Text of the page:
Or at least one of the three killers is revealed – it depends which night you see the play. Ayckbourn is known for experimenting with themes surrounding chance and uncertainty in his scripts and here he takes it one step further and has actually written three separate endings to the play. In the opening scene, the family plays a game of cards which the audience sees as just a regular part of the action, but for the actors, this is the critical narrative moment. Whoever draws the highest card (not shown to the audience) is the murderer for that evening’s performance and the rest of the cast has to adapt accordingly. Frankly I found it a little bit gimmicky and I don’t know that it really adds anything to the audience experience but I’m sure that its great fun for the actors and it certainly seemed like they were having a good time with it.
Goodness knows I was having a good time with them. This is one of the strongest ensemble casts I’ve seen in a long while, with every single one of them delivering a jewel of a performance that was equally funny, smart and fully realized. Russell Roberts as Mortimer was downright and deliciously insufferable, Elinor Holt as Jocelyn had warm but ultimately clueless caring down to a humorous art, Ella Simon as Jocelyn’s daughter Amy played teenage sulking and attitude without any of the usual clichéd sand traps and Vanessa Sabourin as Wendy played the straight woman with impeccable timing. With all these fantastic performers I’m somewhat loathe to single one out as the star, but for me it was Paul Welch as the idiosyncratic Brinton that shone the brightest. With no holding back, Welch gave a very weird and wonderful performance that could have been easily over the top and grating. But with his balance of just the right amount of physical humour, high emotion and quirkiness I found myself soundly laughing every time he was on stage, sometimes even in spite of myself at things I normally wouldn’t have found funny. It was a tremendous performance in an outstanding cast.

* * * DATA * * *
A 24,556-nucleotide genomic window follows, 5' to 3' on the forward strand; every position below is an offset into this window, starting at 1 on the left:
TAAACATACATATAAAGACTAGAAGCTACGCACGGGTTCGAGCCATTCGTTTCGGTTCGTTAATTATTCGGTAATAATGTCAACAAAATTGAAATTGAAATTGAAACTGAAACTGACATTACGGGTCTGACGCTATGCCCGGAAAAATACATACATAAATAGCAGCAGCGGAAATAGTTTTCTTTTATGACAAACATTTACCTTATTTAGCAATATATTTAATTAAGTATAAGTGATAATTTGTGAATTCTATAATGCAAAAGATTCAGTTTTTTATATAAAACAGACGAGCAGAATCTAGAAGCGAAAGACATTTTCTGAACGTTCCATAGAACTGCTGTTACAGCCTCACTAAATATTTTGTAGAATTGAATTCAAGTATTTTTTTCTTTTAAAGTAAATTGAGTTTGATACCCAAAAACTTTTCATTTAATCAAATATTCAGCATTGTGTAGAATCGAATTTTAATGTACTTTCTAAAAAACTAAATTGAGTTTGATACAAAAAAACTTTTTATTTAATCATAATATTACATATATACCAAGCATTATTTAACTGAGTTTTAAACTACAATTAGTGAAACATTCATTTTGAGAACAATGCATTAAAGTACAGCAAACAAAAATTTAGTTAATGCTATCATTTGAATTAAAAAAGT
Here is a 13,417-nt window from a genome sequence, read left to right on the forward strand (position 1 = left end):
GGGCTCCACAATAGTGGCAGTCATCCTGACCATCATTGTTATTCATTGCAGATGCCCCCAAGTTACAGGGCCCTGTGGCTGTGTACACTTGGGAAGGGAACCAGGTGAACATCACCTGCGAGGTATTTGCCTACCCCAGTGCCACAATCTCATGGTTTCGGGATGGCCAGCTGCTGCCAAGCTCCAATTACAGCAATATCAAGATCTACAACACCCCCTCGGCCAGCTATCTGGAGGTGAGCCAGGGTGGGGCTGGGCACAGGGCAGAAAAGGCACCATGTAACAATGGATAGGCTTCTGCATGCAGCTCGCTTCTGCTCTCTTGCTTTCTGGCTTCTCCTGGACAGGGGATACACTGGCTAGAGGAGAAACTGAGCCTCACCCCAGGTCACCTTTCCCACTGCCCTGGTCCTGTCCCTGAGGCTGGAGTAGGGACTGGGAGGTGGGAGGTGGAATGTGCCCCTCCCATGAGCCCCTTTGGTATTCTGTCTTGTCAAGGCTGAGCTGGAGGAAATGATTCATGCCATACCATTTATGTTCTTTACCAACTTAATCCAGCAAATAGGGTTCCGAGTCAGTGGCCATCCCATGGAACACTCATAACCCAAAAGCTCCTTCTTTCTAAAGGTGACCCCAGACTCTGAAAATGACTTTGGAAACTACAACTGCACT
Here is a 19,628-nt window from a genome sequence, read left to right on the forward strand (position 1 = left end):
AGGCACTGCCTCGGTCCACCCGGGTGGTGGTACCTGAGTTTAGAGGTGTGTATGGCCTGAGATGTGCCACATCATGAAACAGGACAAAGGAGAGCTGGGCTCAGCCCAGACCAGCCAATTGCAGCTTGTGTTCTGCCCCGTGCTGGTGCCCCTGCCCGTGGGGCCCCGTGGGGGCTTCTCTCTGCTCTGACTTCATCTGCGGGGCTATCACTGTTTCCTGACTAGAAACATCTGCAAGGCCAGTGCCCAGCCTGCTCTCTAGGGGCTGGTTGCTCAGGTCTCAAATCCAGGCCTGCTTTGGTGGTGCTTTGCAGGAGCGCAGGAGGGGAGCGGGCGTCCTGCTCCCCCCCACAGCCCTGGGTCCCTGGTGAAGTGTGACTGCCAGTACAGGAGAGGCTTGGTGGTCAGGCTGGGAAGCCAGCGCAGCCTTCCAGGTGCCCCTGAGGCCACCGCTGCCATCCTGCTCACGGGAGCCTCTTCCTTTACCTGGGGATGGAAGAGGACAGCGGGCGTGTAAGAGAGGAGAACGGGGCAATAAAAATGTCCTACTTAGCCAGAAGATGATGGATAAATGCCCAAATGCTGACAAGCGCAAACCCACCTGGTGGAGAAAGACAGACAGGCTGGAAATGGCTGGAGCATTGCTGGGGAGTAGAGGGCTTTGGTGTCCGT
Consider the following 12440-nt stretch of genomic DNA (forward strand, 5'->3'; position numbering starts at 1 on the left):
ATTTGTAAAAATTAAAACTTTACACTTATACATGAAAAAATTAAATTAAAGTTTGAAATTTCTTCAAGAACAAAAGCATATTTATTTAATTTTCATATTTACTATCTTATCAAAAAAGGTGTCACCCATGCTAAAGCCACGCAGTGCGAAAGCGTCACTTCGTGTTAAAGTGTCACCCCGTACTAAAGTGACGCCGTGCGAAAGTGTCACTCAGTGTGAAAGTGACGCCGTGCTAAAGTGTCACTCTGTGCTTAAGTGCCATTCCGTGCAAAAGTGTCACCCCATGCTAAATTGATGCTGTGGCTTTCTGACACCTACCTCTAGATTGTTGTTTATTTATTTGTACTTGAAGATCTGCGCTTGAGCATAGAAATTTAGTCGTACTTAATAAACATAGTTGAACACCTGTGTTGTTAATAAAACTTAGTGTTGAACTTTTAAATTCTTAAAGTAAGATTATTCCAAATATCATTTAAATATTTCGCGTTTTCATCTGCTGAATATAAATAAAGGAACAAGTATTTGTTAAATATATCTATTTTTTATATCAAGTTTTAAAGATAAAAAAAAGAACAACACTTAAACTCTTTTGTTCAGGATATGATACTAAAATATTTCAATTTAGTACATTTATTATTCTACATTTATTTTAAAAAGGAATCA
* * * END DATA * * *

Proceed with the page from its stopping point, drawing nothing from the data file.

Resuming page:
Also impressive was Director Meg Roe. Perhaps better known for her work on stage, directing a mystery was brand new for the much awarded actress who has also never herself acted in a thriller type of play. However the newness didn’t damped the result and Roe’s direction was extremely sure footed and I believe played a large role in my enjoyment of the production. Roe moves her cast constantly throughout the play either in action or in scene and prop changes and her choices are visually stimulating and exciting to watch. Just as important is her handling of the comedy in the play. Roe lets the reins out enough to let the jokes fly but never so much as to spiral into goofiness and that kept the show witty instead of slapsticky and kept me happily engaged and eager for more.
It’s not often I am this surprised at liking something in the theatre and sure, this type of genre is never going to be top of my personal favourite list. But It Could Be Any One Of Us is a great production, the performances are outstanding and it’s a witty enough script to keep your brain working. This is truly one of those, go and have a good fun night in the theatre, kinda shows. And with quality like this, I’m all for it.
For everyone – It’s funny, it’s light, it’s extremely well-acted, directed and produced. It might not blow your socks off or stay with you for years to come, but for one delightful night in the theatre, you can’t do much better. SEE IT